A lot is on your mind when contemplating divorce. Who will get the house? How will it affect the children? It is a very emotionally challenging event to endure.
There is also the practical side to worry about, such as how much it will cost. The average, according to The Street, is $15,000 per spouse. Your bill depends on numerous factors.
While you have the right to represent yourself, doing so may actually not save you money. Making a mistake can lead to delays and losing out on your full claim to assets. It is usually more cost-effective to utilize legal services, especially the more complex factors your case has (e.g., children, property, long marriage). You may also need to hire additional professionals, such as business valuators and tax advisers.
Litigation is the most familiar approach, but not the only option. You can choose alternative dispute resolution, such as mediation. Mediation entails you and your spouse meeting with a neutral third party who helps you two decide the terms of your divorce instead of letting a judge make the final decision. It saves time and money. You can use it for either every aspect of the divorce or just a few. The more you can agree on, the less expensive your divorce will likely be. Uncontested divorces are the least expensive.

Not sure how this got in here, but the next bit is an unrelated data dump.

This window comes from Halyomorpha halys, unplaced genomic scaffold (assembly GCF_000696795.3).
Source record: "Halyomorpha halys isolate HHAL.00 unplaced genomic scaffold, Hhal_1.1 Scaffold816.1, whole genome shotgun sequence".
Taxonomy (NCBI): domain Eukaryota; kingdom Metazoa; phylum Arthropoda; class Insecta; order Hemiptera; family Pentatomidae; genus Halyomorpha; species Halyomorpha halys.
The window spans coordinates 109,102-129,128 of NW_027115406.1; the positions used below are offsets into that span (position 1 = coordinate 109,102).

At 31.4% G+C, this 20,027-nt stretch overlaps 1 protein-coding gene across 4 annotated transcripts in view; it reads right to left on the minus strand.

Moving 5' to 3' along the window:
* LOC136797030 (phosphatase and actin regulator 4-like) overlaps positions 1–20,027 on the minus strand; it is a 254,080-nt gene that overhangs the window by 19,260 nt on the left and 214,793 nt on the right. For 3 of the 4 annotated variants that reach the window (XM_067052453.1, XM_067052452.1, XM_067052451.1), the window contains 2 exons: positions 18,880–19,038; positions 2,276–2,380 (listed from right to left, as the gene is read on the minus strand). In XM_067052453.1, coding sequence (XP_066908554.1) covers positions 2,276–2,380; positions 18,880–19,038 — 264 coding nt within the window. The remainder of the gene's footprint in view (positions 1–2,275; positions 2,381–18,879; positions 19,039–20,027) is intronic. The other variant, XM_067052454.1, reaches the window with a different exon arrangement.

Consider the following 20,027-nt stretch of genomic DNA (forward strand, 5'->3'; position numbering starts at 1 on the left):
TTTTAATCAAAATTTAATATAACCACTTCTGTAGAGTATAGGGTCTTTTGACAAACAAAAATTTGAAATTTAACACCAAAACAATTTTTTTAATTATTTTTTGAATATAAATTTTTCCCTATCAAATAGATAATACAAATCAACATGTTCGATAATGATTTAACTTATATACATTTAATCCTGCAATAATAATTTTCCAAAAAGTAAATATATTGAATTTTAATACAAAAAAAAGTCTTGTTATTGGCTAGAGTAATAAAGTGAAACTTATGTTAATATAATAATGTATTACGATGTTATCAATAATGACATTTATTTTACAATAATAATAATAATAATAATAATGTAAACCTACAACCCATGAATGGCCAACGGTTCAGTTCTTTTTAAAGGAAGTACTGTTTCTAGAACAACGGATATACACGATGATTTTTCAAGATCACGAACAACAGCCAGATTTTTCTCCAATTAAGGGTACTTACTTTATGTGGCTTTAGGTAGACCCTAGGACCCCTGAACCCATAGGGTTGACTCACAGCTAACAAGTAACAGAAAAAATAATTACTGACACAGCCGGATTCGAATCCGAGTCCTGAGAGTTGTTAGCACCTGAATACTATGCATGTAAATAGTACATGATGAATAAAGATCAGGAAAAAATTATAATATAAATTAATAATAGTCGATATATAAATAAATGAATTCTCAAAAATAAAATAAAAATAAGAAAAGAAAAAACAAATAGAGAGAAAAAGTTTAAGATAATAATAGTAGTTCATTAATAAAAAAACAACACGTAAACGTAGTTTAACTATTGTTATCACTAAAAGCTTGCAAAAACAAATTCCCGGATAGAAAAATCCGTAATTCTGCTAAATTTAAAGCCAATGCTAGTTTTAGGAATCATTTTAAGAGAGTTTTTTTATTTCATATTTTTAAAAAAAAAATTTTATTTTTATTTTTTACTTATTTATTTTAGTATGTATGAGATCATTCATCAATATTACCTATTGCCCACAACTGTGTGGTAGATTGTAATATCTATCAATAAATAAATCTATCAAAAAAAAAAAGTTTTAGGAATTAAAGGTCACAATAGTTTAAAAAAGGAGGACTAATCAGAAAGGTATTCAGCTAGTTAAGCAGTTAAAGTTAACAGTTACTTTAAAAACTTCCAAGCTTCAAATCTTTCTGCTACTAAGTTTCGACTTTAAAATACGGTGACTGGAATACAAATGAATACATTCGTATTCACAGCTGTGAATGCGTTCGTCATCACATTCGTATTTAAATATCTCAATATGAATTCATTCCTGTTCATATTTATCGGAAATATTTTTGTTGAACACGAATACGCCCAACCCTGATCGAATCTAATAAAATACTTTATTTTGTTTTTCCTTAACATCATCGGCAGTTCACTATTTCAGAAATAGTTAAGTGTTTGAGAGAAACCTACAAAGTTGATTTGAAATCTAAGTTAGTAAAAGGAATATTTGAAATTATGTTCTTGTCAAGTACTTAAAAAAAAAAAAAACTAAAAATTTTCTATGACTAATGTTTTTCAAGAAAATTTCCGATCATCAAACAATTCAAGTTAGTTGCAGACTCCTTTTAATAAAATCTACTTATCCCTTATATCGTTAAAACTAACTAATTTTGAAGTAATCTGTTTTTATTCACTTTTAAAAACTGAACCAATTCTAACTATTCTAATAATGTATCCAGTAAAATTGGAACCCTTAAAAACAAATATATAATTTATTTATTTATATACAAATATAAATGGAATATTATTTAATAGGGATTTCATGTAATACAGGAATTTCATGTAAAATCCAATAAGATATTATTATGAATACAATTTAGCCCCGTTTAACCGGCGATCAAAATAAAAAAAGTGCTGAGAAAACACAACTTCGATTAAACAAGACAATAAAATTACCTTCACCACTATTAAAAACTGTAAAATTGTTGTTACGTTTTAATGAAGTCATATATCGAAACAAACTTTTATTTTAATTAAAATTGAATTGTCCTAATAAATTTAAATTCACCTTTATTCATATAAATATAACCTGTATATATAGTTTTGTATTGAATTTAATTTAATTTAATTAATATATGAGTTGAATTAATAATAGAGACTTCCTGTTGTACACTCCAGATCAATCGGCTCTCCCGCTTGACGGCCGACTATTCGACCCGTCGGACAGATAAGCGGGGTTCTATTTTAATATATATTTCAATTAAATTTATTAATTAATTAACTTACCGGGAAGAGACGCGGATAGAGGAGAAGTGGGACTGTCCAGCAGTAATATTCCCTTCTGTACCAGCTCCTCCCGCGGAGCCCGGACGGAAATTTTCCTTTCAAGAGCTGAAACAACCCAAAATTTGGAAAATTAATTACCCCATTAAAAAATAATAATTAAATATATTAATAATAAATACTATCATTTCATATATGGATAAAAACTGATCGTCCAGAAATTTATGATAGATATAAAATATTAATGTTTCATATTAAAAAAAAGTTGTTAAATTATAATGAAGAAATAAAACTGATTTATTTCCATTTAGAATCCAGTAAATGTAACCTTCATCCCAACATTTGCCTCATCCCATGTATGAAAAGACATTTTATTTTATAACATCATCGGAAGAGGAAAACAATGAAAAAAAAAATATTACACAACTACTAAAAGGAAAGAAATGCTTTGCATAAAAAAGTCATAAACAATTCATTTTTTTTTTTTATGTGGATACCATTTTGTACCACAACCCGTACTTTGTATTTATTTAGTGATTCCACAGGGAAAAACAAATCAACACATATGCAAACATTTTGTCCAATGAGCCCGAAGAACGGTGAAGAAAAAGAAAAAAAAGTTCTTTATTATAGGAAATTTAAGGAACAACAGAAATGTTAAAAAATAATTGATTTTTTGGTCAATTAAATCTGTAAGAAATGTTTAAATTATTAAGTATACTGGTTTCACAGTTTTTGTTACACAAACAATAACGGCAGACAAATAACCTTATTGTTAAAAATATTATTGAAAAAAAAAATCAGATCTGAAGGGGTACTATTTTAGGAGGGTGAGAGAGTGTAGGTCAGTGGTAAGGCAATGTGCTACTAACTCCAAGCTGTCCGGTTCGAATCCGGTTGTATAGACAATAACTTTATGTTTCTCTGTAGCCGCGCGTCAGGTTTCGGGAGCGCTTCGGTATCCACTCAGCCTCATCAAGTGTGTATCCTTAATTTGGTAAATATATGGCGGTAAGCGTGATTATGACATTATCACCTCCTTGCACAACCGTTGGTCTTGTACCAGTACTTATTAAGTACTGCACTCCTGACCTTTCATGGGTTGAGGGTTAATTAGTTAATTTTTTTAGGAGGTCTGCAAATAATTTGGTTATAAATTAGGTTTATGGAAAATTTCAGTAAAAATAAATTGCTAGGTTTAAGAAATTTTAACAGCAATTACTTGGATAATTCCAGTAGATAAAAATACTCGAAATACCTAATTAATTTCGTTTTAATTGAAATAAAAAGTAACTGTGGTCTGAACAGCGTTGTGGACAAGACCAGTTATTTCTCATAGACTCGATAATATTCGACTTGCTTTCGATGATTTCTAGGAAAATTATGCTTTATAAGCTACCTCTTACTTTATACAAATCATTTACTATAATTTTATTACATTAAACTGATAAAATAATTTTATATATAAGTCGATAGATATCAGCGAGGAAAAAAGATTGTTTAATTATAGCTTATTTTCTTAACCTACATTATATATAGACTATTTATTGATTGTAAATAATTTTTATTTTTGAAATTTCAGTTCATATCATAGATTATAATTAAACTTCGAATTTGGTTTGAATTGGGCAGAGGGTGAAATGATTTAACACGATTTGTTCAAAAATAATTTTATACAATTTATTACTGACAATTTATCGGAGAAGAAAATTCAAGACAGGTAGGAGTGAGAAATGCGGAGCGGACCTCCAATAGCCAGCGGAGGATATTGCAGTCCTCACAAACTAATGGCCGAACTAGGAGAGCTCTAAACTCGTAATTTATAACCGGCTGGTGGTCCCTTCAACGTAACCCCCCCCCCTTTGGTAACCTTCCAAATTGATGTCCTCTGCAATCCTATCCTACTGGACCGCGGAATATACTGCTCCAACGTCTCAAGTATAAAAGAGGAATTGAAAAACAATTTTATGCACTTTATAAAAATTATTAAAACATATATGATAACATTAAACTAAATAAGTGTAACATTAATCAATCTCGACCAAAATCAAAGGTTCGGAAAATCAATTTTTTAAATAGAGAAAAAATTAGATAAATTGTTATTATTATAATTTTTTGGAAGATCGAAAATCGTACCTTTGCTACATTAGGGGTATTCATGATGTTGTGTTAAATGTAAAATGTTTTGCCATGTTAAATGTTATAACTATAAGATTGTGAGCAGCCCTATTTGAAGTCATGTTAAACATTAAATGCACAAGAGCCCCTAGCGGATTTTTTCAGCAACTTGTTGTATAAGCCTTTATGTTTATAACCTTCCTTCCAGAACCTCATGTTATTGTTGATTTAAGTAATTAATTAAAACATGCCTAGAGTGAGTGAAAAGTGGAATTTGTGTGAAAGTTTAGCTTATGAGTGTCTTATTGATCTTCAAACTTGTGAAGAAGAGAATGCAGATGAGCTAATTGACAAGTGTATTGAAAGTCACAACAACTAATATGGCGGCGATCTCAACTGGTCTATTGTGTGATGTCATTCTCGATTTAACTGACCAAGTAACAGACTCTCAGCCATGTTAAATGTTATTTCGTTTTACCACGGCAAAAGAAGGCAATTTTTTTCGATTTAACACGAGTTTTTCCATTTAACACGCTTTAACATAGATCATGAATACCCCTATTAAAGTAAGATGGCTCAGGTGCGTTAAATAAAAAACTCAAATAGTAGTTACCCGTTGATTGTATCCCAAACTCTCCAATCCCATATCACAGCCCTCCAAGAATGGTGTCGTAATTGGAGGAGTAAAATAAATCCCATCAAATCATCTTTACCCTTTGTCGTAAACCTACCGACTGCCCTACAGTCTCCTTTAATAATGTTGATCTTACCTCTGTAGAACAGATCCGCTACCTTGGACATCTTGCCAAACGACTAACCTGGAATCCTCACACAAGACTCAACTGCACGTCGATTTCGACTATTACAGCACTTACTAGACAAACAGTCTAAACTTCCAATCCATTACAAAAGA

Sometimes, litigation is the only effective way to end your marriage. Unfortunately, it will take longer due to having to schedule multiple court dates according to availability. This also means a higher bill in the end.
Regardless of the way you go about your divorce, you have to pay a filing fee of $50 and other court expenses, such as processing and copying fees. These can quickly add up. If you do not think you can afford them, you can apply for a fee waiver.
Long-term financial consequences
Although not a direct cost of the divorce process, child support and/or spousal support may be relevant to your situation. Divorce also tends to have an impact on your income, credit and overall financial health.